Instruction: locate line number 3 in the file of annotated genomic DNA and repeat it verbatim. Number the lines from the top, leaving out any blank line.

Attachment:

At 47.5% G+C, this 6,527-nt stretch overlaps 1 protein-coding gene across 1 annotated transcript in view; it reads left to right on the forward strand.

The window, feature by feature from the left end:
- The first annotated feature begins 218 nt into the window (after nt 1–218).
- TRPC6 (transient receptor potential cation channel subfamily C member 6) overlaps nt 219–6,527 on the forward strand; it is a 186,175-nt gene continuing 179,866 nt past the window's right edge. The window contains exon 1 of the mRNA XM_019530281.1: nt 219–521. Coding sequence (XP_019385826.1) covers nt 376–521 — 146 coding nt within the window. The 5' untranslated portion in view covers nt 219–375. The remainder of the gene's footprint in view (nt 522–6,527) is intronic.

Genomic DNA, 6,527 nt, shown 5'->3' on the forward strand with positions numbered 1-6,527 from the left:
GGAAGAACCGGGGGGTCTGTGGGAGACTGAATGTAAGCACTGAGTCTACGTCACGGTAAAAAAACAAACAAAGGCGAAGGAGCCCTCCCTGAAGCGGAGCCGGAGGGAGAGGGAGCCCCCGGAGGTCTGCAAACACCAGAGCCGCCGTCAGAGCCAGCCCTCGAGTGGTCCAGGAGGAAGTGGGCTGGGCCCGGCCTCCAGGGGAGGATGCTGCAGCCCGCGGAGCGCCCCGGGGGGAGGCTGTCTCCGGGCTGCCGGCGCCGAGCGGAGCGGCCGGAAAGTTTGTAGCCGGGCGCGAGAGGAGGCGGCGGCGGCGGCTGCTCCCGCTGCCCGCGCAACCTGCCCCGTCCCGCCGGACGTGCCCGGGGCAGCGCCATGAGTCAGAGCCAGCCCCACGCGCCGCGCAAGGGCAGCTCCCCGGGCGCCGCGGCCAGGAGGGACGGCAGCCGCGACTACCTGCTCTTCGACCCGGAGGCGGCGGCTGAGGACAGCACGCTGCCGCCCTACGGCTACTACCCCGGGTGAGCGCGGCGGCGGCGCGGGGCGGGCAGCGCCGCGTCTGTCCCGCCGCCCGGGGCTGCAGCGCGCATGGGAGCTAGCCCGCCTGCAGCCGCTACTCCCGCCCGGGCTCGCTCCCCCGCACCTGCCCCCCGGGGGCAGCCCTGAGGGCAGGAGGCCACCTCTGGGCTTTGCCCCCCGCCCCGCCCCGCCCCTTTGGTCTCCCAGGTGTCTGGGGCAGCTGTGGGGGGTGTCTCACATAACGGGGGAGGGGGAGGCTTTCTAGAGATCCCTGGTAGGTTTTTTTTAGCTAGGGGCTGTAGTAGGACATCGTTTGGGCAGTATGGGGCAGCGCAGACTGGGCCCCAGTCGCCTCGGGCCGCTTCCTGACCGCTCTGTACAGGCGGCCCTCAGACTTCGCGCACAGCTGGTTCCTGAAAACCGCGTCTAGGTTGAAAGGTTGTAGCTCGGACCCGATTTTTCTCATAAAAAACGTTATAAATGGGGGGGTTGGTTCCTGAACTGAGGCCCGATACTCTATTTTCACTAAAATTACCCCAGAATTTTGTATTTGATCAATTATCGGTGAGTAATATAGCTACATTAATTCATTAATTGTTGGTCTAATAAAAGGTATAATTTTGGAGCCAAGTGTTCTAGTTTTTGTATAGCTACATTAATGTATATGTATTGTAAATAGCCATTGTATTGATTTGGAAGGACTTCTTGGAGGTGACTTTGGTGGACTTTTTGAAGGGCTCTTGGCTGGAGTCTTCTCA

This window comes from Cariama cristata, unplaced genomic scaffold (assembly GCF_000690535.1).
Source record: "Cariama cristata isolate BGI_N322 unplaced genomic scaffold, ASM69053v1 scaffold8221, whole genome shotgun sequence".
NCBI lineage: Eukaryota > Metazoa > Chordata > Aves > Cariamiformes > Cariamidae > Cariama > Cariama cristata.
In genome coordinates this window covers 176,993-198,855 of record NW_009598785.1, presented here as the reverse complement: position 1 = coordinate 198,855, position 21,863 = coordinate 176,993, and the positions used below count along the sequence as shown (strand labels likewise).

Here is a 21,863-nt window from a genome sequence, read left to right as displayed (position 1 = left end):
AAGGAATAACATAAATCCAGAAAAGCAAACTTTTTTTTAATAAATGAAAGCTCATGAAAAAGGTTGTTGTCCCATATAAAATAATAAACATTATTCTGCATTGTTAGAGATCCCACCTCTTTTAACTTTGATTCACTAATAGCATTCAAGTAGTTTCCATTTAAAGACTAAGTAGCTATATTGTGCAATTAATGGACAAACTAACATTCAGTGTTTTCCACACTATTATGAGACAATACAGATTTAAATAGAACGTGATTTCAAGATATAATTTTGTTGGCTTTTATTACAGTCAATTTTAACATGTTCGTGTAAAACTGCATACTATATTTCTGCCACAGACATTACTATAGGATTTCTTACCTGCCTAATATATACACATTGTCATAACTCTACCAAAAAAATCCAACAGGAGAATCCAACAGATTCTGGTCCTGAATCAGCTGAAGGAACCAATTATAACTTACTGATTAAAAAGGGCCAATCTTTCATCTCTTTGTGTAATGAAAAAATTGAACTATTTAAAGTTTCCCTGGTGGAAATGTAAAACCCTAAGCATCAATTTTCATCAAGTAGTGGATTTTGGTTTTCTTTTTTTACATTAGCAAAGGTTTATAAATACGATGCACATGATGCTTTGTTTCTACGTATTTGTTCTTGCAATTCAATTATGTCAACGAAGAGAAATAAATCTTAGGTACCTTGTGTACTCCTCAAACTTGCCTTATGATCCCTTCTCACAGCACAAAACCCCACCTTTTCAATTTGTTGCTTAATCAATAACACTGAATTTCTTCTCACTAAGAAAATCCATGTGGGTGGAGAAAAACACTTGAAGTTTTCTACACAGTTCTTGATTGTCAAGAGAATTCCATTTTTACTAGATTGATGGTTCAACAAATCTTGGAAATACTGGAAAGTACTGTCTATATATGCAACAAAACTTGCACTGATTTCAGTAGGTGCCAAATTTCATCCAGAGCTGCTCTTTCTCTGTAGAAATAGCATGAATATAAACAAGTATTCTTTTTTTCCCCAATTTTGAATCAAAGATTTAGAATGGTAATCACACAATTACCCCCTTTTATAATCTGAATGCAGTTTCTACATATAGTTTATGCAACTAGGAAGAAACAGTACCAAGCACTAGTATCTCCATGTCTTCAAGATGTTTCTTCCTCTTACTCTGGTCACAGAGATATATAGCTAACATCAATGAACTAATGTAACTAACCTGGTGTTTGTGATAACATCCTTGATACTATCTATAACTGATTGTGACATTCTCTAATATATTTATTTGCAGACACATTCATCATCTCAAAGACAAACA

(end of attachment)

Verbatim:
- The first annotated feature begins 218 nt into the window (after nt 1–218).